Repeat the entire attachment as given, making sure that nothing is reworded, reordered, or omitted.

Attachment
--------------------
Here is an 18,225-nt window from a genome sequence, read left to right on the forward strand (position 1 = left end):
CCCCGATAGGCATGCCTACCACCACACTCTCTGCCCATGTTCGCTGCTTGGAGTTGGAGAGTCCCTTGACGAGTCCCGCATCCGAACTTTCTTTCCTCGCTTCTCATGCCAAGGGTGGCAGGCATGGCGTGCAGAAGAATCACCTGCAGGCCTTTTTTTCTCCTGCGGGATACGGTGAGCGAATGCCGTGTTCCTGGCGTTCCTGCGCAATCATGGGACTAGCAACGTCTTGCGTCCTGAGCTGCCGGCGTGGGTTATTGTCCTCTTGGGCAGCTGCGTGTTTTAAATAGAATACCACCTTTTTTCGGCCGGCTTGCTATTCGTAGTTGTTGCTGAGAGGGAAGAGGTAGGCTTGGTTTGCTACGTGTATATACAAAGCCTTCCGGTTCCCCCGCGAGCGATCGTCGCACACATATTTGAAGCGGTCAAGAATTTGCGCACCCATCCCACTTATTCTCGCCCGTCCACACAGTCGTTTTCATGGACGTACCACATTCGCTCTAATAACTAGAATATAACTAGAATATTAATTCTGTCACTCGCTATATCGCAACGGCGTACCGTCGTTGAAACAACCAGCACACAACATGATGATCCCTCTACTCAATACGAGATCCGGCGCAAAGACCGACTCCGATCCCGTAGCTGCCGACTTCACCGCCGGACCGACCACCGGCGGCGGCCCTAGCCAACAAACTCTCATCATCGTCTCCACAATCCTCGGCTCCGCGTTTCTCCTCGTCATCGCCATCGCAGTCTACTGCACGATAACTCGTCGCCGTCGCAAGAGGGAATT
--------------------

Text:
Here is an 18,225-nt window from a genome sequence, read left to right on the forward strand (position 1 = left end):
CCCCGATAGGCATGCCTACCACCACACTCTCTGCCCATGTTCGCTGCTTGGAGTTGGAGAGTCCCTTGACGAGTCCCGCATCCGAACTTTCTTTCCTCGCTTCTCATGCCAAGGGTGGCAGGCATGGCGTGCAGAAGAATCACCTGCAGGCCTTTTTTTCTCCTGCGGGATACGGTGAGCGAATGCCGTGTTCCTGGCGTTCCTGCGCAATCATGGGACTAGCAACGTCTTGCGTCCTGAGCTGCCGGCGTGGGTTATTGTCCTCTTGGGCAGCTGCGTGTTTTAAATAGAATACCACCTTTTTTCGGCCGGCTTGCTATTCGTAGTTGTTGCTGAGAGGGAAGAGGTAGGCTTGGTTTGCTACGTGTATATACAAAGCCTTCCGGTTCCCCCGCGAGCGATCGTCGCACACATATTTGAAGCGGTCAAGAATTTGCGCACCCATCCCACTTATTCTCGCCCGTCCACACAGTCGTTTTCATGGACGTACCACATTCGCTCTAATAACTAGAATATAACTAGAATATTAATTCTGTCACTCGCTATATCGCAACGGCGTACCGTCGTTGAAACAACCAGCACACAACATGATGATCCCTCTACTCAATACGAGATCCGGCGCAAAGACCGACTCCGATCCCGTAGCTGCCGACTTCACCGCCGGACCGACCACCGGCGGCGGCCCTAGCCAACAAACTCTCATCATCGTCTCCACAATCCTCGGCTCCGCGTTTCTCCTCGTCATCGCCATCGCAGTCTACTGCACGATAACTCGTCGCCGTCGCAAGAGGGAATT